Estimated read time: 2-3 minutes
This archived news story is available only for your personal, non-commercial use. Information in the story may be outdated or superseded by additional information. Reading or replaying the story in its archived form does not constitute a republication of the story.
NEW YORK — U.S. health officials on Friday encouraged more Americans to wear the kind of N95 or KN95 masks used by health care workers to slow the spread of the coronavirus.
Those kinds of masks are considered better at filtering the air. But they were in short supply previously, and Centers for Disease Control and Prevention officials had said they should be prioritized for health care workers.
In updated guidance posted late Friday afternoon, CDC officials removed concerns related to supply shortages and more clearly said that properly fitted N95 and KN95 masks offer the most protection.
However, agency officials noted some masks are harder to tolerate than others, and urged people to choose good-fitting masks that they will wear consistently.
"Our main message continues to be that any mask is better than no mask," Kristen Nordlund, a CDC spokeswoman, said in a statement.
The CDC has evolved its mask guidance throughout the pandemic.
In its last update, in September, CDC officials became more encouraging of disposable N95 masks, saying they could be used in certain situations if supplies were available. Examples included being near a lot of people for extended periods of time on a train, bus or airplane; taking care of someone in poor health; or being more susceptible to severe illness.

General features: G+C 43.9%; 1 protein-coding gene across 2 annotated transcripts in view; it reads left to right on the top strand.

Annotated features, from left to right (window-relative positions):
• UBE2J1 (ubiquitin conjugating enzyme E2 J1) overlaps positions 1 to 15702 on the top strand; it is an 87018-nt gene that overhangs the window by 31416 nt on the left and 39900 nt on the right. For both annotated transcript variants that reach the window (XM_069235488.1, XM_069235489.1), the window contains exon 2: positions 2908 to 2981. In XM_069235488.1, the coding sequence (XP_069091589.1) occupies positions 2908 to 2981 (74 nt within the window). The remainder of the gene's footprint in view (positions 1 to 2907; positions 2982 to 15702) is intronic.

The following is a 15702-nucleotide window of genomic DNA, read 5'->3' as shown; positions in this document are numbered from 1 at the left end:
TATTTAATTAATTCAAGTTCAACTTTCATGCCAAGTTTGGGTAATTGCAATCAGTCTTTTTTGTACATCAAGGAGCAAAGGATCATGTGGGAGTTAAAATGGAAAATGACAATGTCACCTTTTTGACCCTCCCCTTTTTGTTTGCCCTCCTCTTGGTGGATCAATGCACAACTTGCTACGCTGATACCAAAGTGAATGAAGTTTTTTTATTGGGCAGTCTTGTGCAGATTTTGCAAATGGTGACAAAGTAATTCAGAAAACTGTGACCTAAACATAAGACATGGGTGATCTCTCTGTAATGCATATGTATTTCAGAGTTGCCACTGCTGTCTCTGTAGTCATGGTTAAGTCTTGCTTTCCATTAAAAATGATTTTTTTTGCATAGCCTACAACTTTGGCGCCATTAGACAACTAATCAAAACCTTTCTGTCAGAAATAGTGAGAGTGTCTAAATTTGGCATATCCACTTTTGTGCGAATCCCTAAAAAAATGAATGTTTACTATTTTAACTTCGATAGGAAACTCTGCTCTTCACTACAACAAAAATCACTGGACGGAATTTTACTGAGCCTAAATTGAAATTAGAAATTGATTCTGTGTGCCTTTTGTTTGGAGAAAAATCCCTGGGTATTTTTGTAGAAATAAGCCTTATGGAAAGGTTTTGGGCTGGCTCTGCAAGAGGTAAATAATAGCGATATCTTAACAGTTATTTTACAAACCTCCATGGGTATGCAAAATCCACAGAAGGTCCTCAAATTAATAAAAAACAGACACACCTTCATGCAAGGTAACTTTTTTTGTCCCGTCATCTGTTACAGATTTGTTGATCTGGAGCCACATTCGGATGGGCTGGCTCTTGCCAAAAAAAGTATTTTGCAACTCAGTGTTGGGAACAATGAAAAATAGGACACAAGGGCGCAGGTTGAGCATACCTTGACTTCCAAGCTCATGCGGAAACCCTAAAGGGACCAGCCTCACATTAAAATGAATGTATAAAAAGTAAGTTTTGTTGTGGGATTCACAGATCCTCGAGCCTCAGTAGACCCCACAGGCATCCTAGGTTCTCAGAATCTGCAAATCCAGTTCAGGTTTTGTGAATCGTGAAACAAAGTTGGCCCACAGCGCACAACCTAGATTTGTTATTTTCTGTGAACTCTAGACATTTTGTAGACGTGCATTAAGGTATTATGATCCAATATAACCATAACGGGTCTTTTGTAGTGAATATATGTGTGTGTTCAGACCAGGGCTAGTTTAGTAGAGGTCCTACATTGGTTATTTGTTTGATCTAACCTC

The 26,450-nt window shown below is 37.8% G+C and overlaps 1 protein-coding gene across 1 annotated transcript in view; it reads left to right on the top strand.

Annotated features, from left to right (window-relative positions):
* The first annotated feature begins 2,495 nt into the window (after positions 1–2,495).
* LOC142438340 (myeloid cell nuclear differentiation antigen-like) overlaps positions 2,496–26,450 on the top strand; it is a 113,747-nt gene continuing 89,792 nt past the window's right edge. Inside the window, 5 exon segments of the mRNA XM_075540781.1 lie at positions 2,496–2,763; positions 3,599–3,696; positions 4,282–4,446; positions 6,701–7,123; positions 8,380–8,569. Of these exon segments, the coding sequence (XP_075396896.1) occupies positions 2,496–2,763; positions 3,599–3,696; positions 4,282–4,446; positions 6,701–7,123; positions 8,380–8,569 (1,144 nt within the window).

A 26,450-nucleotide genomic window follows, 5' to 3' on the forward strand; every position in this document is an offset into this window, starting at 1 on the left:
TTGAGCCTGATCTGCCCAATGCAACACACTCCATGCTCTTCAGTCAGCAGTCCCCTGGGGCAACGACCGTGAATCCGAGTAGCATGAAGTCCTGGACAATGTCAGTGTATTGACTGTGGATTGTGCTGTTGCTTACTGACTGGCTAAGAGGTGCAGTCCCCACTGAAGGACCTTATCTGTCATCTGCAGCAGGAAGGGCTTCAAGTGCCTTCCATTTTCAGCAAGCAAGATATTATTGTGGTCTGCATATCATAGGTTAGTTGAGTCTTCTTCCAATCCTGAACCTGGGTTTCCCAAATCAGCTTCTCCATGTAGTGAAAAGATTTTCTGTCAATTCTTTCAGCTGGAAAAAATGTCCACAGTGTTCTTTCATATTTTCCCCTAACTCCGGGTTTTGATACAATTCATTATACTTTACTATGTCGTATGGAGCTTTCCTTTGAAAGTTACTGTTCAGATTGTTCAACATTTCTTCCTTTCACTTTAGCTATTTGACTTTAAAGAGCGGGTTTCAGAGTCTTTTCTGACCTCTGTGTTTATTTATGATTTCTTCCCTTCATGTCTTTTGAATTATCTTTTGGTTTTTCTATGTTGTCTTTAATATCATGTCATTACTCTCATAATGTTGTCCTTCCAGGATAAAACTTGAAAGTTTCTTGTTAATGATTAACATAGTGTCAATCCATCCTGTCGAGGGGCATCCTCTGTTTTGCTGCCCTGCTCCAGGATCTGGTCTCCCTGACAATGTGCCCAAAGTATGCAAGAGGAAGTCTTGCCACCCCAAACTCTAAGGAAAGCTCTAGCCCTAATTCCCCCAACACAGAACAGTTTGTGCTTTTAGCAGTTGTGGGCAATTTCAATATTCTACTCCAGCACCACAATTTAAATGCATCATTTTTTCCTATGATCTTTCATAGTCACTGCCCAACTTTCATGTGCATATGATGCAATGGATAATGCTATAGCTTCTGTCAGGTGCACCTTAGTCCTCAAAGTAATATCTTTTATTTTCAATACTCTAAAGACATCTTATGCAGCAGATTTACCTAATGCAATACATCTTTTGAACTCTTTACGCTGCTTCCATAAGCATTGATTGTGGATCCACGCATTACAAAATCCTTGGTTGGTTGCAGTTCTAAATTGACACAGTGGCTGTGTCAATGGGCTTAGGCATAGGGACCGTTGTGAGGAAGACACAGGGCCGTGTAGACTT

On Thursday, President Joe Biden announced that his administration was planning to make "high-quality masks," including N95s, available for free. He said more details were coming next week. The federal government has a stockpile of more than 750 million N95 masks, the White House said.
The latest CDC guidance notes that there is a special category of "surgical N95" masks, that are specially designed for protection against blood splashes and other operating room hazards. Those are not generally available for sale to the public, and should continue to be reserved for health care workers, the agency said.